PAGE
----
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Title: Statistical inference for seed mortality and germination with seed bank experiments
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Wiley Blackwell (John Wiley & Sons)
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Medium: X
Sponsoring Org:
National Science Foundation
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  1. Auge, Gabriela (Ed.)
    Abstract Plant-population recovery across large disturbance areas is often seed-limited. An understanding of seed dispersal patterns is fundamental for determining natural-regeneration potential. However, forecasting seed dispersal rates across heterogeneous landscapes remains a challenge. Our objectives were to determine (i) the landscape patterning of post-disturbance seed dispersal, and underlying sources of variation and the scale at which they operate, and (ii) how the natural seed dispersal patterns relate to a seed augmentation strategy. Vertical seed trapping experiments were replicated across 2 years and five burned and/or managed landscapes in sagebrush steppe. Multi-scale sampling and hierarchical Bayesian models were used to determine the scale of spatial variation in seed dispersal. We then integrated an empirical and mechanistic dispersal kernel for wind-dispersed species to project rates of seed dispersal and compared natural seed arrival to typical post-fire aerial seeding rates. Seeds were captured across the range of tested dispersal distances, up to a maximum distance of 26 m from seed-source plants, although dispersal to the furthest traps was variable. Seed dispersal was better explained by transect heterogeneity than by patch or site heterogeneity (transects were nested within patch within site). The number of seeds captured varied from a modelled mean of ~13 m−2 adjacent to patches of seed-producing plants, to nearly none at 10 m from patches, standardized over a 49-day period. Maximum seed dispersal distances on average were estimated to be 16 m according to a novel modelling approach using a ‘latent’ variable for dispersal distance based on seed trapping heights. Surprisingly, statistical representation of wind did not improve model fit and seed rain was not related to the large variation in total available seed of adjacent patches. The models predicted severe seed limitations were likely on typical burned areas, especially compared to the mean 95–250 seeds per m2 that previous literature suggested were required to generate sagebrush recovery. More broadly, our Bayesian data fusion approach could be applied to other cases that require quantitative estimates of long-distance seed dispersal across heterogeneous landscapes.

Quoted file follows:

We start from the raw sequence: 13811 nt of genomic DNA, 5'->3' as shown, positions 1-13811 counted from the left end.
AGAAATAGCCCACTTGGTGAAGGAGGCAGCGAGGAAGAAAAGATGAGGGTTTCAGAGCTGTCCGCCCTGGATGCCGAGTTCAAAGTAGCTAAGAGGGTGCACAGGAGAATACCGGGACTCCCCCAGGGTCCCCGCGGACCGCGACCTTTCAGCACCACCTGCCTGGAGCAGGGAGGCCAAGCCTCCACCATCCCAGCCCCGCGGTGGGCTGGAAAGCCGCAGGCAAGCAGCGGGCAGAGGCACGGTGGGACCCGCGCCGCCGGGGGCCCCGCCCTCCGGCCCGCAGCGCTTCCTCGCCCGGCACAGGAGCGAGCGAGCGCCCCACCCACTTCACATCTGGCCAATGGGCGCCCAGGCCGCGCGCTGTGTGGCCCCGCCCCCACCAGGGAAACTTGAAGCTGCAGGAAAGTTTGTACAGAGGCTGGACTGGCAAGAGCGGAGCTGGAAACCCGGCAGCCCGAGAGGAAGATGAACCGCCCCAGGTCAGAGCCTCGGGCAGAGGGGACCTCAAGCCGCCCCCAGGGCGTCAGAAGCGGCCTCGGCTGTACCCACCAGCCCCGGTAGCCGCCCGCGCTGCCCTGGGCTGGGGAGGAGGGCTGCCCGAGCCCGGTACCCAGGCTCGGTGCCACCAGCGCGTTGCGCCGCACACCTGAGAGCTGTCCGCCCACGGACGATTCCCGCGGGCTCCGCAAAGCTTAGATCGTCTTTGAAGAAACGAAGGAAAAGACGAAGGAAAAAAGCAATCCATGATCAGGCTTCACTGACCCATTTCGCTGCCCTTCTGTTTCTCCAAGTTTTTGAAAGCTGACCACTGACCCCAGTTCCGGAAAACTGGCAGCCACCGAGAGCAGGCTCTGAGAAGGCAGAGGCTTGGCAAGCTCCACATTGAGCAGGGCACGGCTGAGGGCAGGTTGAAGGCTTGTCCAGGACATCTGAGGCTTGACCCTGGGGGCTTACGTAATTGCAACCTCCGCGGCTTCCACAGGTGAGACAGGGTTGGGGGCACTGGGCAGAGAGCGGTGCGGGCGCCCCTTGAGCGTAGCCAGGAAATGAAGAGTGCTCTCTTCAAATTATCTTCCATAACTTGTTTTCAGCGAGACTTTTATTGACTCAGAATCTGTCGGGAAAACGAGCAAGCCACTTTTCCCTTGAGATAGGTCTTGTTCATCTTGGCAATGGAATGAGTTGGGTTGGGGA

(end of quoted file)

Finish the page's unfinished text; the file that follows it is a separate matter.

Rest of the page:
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  2. This study investigated ant seed removal of Piper sancti-felicis, an early successional Neotropical shrub. Neotropical Piper are a classic example of bat-dispersed plants, but we suggest that ants are underappreciated dispersal agents. We identified eleven ant species from the genera Aphaenogaster, Ectatomma, Paratrechina, Pheidole, Trachymyrmex, and Wasmannia recruiting to and harvesting P. sancti-felicis seeds in forest edge and secondary forest sites at La Selva, Costa Rica. We also tested for differences in ant recruitment to five states in which ants can commonly encounter seeds: unripe fruit, ripe fruit, overripe fruit, bat feces, and cleaned seeds. Overall, ants harvested more seeds from ripe and overripe fruits than other states, but this varied among species. To better understand the mechanisms behind ant preferences for ripe/overripe fruit, we also studied how alkenylphenols, secondary metabolites found in high concentrations in P. sancti-felicis fruits, affected foraging behavior in one genus of potential ant dispersers, Ectatomma. We found no effects of alkenyl- phenols on recruitment of Ectatomma to fruits, and thus, these compounds are un- likely to explain differences in ant recruitment among fruits of different maturity. Considering that P. sancti-felicis seeds have no apparent adaptations for ant disper- sal, and few ants removed seeds that were cleaned of pulp, we hypothesize that most ants are harvesting its seeds for the nutritional rewards in the attached pulp. This study emphasizes the importance of ants as important additional dispersers of P. sancti-felicis and suggests that other non-myrmecochorous, vertebrate-dispersed plants may similarly benefit from the recruitment to fruit by ants. 
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